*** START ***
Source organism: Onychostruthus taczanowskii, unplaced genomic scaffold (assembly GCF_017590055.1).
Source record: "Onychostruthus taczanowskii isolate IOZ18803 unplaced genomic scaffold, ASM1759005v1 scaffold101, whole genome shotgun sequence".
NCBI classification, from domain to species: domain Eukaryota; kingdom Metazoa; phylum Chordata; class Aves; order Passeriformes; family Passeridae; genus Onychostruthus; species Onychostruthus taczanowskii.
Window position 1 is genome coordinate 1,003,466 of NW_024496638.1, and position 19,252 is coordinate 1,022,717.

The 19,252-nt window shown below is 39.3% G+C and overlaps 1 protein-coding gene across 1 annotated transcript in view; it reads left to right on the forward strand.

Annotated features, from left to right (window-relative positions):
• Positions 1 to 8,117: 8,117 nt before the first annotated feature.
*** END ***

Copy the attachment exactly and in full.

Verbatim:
Source organism: Onychostruthus taczanowskii, unplaced genomic scaffold (assembly GCF_017590055.1).
Source record: "Onychostruthus taczanowskii isolate IOZ18803 unplaced genomic scaffold, ASM1759005v1 scaffold101, whole genome shotgun sequence".
NCBI classification, from domain to species: domain Eukaryota; kingdom Metazoa; phylum Chordata; class Aves; order Passeriformes; family Passeridae; genus Onychostruthus; species Onychostruthus taczanowskii.
Window position 1 is genome coordinate 1,003,466 of NW_024496638.1, and position 19,252 is coordinate 1,022,717.

The 19,252-nt window shown below is 39.3% G+C and overlaps 1 protein-coding gene across 1 annotated transcript in view; it reads left to right on the forward strand.

Annotated features, from left to right (window-relative positions):
• Positions 1 to 8,117: 8,117 nt before the first annotated feature.